|Continuous Integration (CI)|
General is the default Julia package registry. Package registries are used by Julia's package manager Pkg.jl and includes information about packages such as versions, dependencies and compatibility constraints.
The General registry is open for everyone to use and provides access to a large ecosystem of packages.
If you are registering a new package, please make sure that you have read the package naming guidelines.
New packages and new versions of packages are added the General registry by pull requests against this GitHub repository. It is highly recommended that you use Registrator.jl to automate this process. Registrator can either be used as a GitHub App or through a web interface, as decribed in the Registrator README.
When Registrator is triggered a pull request is opened against this repository. Pull requests that meet certain guidelines is merged automatically, see Automatic merging of pull requests. Other pull requests need to be manually reviewed and merged by a human.
It is highly recommended to also use TagBot, which automatically tags a release in your repository after the new release of your package is merged into the registry.
Registered packages must have an Open Source Initiative approved license,
clearly marked via a
COPYING or similarly named file in the package repository.
Packages that wrap proprietary libraries are acceptable if the licenses of those libraries permit open
source distribution of the Julia wrapper code.
Pull requests that meet certain criteria are automatically merged periodically. Only pull requests that are opened by Registrator are candidates for automatic merging.
The full list of AutoMerge guidelines is available in the RegistryCI documentation.
Please report issues with automatic merging to the RegistryCI repo.
Currently the waiting period is as follows:
It is recommended that you fix the release to conform to the guidelines and then retrigger Registrator on the branch/commit that includes the fix.
If you for some reason can't (or won't) adhere to the guidelines you will have
to wait for a human to review/merge the pull request. You can contact a human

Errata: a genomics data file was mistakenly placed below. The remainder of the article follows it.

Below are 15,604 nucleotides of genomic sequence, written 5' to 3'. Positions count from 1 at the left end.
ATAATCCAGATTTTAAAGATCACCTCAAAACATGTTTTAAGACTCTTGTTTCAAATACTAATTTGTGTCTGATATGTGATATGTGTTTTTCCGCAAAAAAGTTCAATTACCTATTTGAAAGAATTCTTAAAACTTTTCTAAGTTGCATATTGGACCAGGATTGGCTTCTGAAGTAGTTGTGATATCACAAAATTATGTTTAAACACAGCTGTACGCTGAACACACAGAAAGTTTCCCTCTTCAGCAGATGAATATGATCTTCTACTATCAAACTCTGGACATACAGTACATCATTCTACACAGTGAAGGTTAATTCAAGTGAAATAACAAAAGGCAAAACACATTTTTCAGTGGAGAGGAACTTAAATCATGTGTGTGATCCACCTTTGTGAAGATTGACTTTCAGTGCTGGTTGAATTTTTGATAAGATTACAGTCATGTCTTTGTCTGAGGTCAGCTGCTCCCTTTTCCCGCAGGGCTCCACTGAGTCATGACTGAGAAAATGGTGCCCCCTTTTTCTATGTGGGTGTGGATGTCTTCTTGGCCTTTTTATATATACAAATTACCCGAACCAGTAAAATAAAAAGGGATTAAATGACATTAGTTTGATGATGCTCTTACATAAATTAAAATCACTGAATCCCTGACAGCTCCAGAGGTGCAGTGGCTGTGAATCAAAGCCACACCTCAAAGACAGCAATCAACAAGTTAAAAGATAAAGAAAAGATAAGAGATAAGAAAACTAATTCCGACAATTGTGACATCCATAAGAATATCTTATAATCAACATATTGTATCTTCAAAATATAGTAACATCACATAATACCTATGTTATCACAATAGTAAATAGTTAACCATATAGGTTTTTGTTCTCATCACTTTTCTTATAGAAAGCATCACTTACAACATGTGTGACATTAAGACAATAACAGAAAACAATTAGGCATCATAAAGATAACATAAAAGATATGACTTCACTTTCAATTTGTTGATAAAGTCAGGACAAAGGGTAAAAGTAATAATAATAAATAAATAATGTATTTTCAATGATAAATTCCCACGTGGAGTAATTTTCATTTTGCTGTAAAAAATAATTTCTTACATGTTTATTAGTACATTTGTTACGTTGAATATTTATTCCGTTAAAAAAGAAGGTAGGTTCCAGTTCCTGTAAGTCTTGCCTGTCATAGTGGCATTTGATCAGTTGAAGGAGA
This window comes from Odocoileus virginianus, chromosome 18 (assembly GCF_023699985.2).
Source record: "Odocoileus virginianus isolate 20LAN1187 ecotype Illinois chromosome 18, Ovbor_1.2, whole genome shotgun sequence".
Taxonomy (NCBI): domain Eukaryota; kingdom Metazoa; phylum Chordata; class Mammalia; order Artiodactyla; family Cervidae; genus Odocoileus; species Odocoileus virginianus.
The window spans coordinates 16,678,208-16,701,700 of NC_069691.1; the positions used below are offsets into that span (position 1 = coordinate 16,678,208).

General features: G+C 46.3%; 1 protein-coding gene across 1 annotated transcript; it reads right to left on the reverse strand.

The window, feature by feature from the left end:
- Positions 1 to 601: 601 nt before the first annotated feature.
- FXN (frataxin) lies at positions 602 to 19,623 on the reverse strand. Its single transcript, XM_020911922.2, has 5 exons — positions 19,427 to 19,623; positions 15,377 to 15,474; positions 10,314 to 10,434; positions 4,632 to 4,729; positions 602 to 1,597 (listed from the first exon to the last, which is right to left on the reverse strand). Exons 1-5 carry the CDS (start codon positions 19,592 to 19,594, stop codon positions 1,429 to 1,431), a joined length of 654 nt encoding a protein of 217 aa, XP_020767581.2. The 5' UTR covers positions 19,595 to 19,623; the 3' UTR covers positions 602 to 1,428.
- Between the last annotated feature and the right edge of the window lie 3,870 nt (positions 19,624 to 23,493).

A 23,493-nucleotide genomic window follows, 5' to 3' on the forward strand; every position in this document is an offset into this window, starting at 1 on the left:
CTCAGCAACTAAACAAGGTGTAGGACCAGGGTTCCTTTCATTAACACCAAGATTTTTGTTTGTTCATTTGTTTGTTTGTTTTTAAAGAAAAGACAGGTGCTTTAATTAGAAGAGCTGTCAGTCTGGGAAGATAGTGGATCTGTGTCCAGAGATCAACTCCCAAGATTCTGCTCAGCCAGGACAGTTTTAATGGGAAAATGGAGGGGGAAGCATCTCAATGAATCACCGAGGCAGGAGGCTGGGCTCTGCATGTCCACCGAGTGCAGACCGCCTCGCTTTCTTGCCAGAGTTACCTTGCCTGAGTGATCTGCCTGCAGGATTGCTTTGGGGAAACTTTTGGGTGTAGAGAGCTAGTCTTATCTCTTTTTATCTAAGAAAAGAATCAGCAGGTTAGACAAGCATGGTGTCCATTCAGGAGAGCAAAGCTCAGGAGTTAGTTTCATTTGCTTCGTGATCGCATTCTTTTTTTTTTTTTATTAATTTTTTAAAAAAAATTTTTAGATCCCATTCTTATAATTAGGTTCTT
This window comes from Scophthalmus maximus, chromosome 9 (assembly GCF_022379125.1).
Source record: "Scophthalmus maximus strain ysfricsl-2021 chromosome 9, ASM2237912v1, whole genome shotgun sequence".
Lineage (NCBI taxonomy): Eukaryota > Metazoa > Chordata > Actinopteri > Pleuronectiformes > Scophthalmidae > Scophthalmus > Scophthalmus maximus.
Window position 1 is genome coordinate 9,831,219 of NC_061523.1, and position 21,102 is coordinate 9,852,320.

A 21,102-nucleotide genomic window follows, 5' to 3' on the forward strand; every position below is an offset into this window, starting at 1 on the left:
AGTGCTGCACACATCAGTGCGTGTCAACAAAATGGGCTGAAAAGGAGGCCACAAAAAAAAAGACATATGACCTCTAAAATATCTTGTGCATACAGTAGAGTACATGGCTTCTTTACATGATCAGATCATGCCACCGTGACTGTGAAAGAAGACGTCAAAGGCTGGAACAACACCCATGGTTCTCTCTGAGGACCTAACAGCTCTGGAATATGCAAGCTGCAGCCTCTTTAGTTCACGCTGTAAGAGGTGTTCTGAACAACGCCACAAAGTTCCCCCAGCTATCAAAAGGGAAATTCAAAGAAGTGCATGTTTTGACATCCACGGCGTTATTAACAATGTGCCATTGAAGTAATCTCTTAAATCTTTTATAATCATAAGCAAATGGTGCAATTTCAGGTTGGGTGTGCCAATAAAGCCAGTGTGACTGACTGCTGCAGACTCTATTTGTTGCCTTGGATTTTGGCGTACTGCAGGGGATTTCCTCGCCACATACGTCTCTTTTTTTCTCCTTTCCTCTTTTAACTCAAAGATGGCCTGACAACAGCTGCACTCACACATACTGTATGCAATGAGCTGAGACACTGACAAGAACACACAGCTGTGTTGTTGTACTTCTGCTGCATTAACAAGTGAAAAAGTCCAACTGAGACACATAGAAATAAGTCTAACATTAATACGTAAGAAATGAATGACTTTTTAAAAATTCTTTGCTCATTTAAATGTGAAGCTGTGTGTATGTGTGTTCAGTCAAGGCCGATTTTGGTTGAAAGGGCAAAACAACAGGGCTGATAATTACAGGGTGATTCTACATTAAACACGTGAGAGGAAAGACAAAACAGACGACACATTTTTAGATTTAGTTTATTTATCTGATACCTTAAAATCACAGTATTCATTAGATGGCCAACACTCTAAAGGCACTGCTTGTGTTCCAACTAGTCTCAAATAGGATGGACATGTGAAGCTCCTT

#pkg-registration channel in the official Julia Slack to expedite this process.
Before merging a pull request, AutoMerge will check that your package can be installed and
loaded. It is OK for your package to not be fully functional, but making it at least load
successfully would streamline registration, as it does not require manual intervention from
the registry maintainers. This would also let other packages depend on it, and use its
functionalities only when the proprietary software is available in the system, as done for
example by the
CUDA.jl package. If you are not
able or willing to make your package always loadable without the proprietary dependency
(which is the preferred solution), you can check if the environment variable
JULIA_REGISTRYCI_AUTOMERGE is equal to
true and make your package loadable during
AutoMerge at least, so that it can be registered without manual intervention. Examples of
packages with proprietary software that use the environment variable check include
Do what you did when you triggered Registrator the first time.
There are no hard requirements, but it is highly recommended to follow the package naming guidelines.
If someone comments on the name of your package when you first release it it is often because it does not follow the naming guidelines. If you think that your package should not follow those conventions for some reason or another, just explain why. Otherwise, it is often a good idea to just rename the package -- it is more disruptive to do so after it is already registered, and sticking to the conventions makes it easier for users to navigate Julia's many varied packages.
As long as the package is not yet registered, renaming the package from
NewName.jl is reasonably straightforward:
Technically, you can't rename a package once registered, as this would break existing users. But you can re-register the package again under a new name with a new UUID. Which has basically the same effect.
You also should let your users know about the rename, e.g. by placing a note in the README, or opening PRs/issues on downstream packages to change over.
Package.tomlfile (e.g E/Example/Package.toml)
Technically if you skip the second step things will keep working, because GitHub will redirect; but it is best practice.
Report it to the package repository.
You can't. Package registrations are permanent. A version can not be overwritten in the registry, and code cannot be deleted.
The General registry is a shared resource that belongs to the entire Julia community. Therefore, we welcome comments and suggestions from everyone in the Julia community. However, all decisions regarding the General registry are ultimately up to the discretion of the registry maintainers.
The General registry is open for everyone to register packages in. The General registry is not a curated list of Julia packages. In particular this means that:
To enable/disable automerge, make a pull request to edit the
.github/workflows/automerge.yml file. Specifically, you want
to edit the lines near the bottom of the file that look like this:
env: MERGE_NEW_PACKAGES: true MERGE_NEW_VERSIONS: true